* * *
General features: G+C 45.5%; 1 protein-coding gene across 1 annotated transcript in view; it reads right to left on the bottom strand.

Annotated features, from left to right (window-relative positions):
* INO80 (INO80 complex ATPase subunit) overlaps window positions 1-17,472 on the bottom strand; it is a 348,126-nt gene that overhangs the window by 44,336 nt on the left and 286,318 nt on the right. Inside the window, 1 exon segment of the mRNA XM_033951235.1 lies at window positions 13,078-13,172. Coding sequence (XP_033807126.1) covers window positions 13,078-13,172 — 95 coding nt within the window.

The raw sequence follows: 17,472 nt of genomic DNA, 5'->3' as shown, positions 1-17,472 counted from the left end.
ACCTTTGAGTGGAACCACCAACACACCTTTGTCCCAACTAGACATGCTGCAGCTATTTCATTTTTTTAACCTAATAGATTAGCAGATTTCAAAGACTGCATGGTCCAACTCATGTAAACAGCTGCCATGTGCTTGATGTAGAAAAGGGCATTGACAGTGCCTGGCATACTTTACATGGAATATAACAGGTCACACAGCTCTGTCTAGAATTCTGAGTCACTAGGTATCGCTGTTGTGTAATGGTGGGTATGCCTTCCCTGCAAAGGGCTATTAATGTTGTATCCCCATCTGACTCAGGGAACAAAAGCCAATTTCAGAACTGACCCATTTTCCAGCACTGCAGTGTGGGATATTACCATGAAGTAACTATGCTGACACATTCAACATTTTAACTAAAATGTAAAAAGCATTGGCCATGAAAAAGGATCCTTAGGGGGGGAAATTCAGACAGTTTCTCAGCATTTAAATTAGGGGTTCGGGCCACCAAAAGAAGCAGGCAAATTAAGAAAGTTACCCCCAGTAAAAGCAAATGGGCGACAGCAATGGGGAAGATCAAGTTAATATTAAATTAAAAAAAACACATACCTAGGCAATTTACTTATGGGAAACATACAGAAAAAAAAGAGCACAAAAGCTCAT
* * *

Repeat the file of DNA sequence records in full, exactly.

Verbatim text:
General features: G+C 45.5%; 1 protein-coding gene across 1 annotated transcript in view; it reads right to left on the bottom strand.

Annotated features, from left to right (window-relative positions):
* INO80 (INO80 complex ATPase subunit) overlaps window positions 1-17,472 on the bottom strand; it is a 348,126-nt gene that overhangs the window by 44,336 nt on the left and 286,318 nt on the right. Inside the window, 1 exon segment of the mRNA XM_033951235.1 lies at window positions 13,078-13,172. Coding sequence (XP_033807126.1) covers window positions 13,078-13,172 — 95 coding nt within the window.

The raw sequence follows: 17,472 nt of genomic DNA, 5'->3' as shown, positions 1-17,472 counted from the left end.
ACCTTTGAGTGGAACCACCAACACACCTTTGTCCCAACTAGACATGCTGCAGCTATTTCATTTTTTTAACCTAATAGATTAGCAGATTTCAAAGACTGCATGGTCCAACTCATGTAAACAGCTGCCATGTGCTTGATGTAGAAAAGGGCATTGACAGTGCCTGGCATACTTTACATGGAATATAACAGGTCACACAGCTCTGTCTAGAATTCTGAGTCACTAGGTATCGCTGTTGTGTAATGGTGGGTATGCCTTCCCTGCAAAGGGCTATTAATGTTGTATCCCCATCTGACTCAGGGAACAAAAGCCAATTTCAGAACTGACCCATTTTCCAGCACTGCAGTGTGGGATATTACCATGAAGTAACTATGCTGACACATTCAACATTTTAACTAAAATGTAAAAAGCATTGGCCATGAAAAAGGATCCTTAGGGGGGGAAATTCAGACAGTTTCTCAGCATTTAAATTAGGGGTTCGGGCCACCAAAAGAAGCAGGCAAATTAAGAAAGTTACCCCCAGTAAAAGCAAATGGGCGACAGCAATGGGGAAGATCAAGTTAATATTAAATTAAAAAAAACACATACCTAGGCAATTTACTTATGGGAAACATACAGAAAAAAAAGAGCACAAAAGCTCAT